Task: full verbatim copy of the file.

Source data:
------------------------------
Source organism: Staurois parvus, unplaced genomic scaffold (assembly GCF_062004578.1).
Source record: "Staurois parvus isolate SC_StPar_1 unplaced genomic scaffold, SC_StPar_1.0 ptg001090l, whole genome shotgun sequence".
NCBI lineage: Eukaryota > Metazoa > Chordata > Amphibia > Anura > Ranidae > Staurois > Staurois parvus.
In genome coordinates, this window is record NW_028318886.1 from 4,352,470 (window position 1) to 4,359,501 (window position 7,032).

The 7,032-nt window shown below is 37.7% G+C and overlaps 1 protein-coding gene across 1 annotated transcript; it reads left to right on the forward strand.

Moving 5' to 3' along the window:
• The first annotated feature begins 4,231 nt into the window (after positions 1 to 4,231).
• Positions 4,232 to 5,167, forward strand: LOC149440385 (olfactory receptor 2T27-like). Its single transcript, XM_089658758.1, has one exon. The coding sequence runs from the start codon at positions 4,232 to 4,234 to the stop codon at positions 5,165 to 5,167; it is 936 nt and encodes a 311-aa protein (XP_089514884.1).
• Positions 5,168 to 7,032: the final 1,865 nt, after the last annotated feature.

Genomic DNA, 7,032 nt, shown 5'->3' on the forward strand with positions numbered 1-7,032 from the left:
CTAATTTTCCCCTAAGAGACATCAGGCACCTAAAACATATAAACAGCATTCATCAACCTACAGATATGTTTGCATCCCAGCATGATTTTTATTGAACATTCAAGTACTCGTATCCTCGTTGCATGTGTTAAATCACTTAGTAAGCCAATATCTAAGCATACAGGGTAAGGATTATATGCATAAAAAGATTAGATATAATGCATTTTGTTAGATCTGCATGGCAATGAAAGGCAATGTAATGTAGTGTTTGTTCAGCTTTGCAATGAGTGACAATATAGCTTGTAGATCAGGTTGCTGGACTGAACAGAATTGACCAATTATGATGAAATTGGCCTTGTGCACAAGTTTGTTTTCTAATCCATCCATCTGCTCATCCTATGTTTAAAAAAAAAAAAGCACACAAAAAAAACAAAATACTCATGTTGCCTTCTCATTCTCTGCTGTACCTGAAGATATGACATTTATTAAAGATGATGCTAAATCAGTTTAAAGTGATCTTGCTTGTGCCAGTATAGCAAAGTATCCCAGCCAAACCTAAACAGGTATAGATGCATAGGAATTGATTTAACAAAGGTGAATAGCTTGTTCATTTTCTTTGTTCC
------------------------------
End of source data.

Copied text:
Source organism: Staurois parvus, unplaced genomic scaffold (assembly GCF_062004578.1).
Source record: "Staurois parvus isolate SC_StPar_1 unplaced genomic scaffold, SC_StPar_1.0 ptg001090l, whole genome shotgun sequence".
NCBI lineage: Eukaryota > Metazoa > Chordata > Amphibia > Anura > Ranidae > Staurois > Staurois parvus.
In genome coordinates, this window is record NW_028318886.1 from 4,352,470 (window position 1) to 4,359,501 (window position 7,032).

The 7,032-nt window shown below is 37.7% G+C and overlaps 1 protein-coding gene across 1 annotated transcript; it reads left to right on the forward strand.

Moving 5' to 3' along the window:
• The first annotated feature begins 4,231 nt into the window (after positions 1 to 4,231).
• Positions 4,232 to 5,167, forward strand: LOC149440385 (olfactory receptor 2T27-like). Its single transcript, XM_089658758.1, has one exon. The coding sequence runs from the start codon at positions 4,232 to 4,234 to the stop codon at positions 5,165 to 5,167; it is 936 nt and encodes a 311-aa protein (XP_089514884.1).
• Positions 5,168 to 7,032: the final 1,865 nt, after the last annotated feature.

Genomic DNA, 7,032 nt, shown 5'->3' on the forward strand with positions numbered 1-7,032 from the left:
CTAATTTTCCCCTAAGAGACATCAGGCACCTAAAACATATAAACAGCATTCATCAACCTACAGATATGTTTGCATCCCAGCATGATTTTTATTGAACATTCAAGTACTCGTATCCTCGTTGCATGTGTTAAATCACTTAGTAAGCCAATATCTAAGCATACAGGGTAAGGATTATATGCATAAAAAGATTAGATATAATGCATTTTGTTAGATCTGCATGGCAATGAAAGGCAATGTAATGTAGTGTTTGTTCAGCTTTGCAATGAGTGACAATATAGCTTGTAGATCAGGTTGCTGGACTGAACAGAATTGACCAATTATGATGAAATTGGCCTTGTGCACAAGTTTGTTTTCTAATCCATCCATCTGCTCATCCTATGTTTAAAAAAAAAAAAGCACACAAAAAAAACAAAATACTCATGTTGCCTTCTCATTCTCTGCTGTACCTGAAGATATGACATTTATTAAAGATGATGCTAAATCAGTTTAAAGTGATCTTGCTTGTGCCAGTATAGCAAAGTATCCCAGCCAAACCTAAACAGGTATAGATGCATAGGAATTGATTTAACAAAGGTGAATAGCTTGTTCATTTTCTTTGTTCC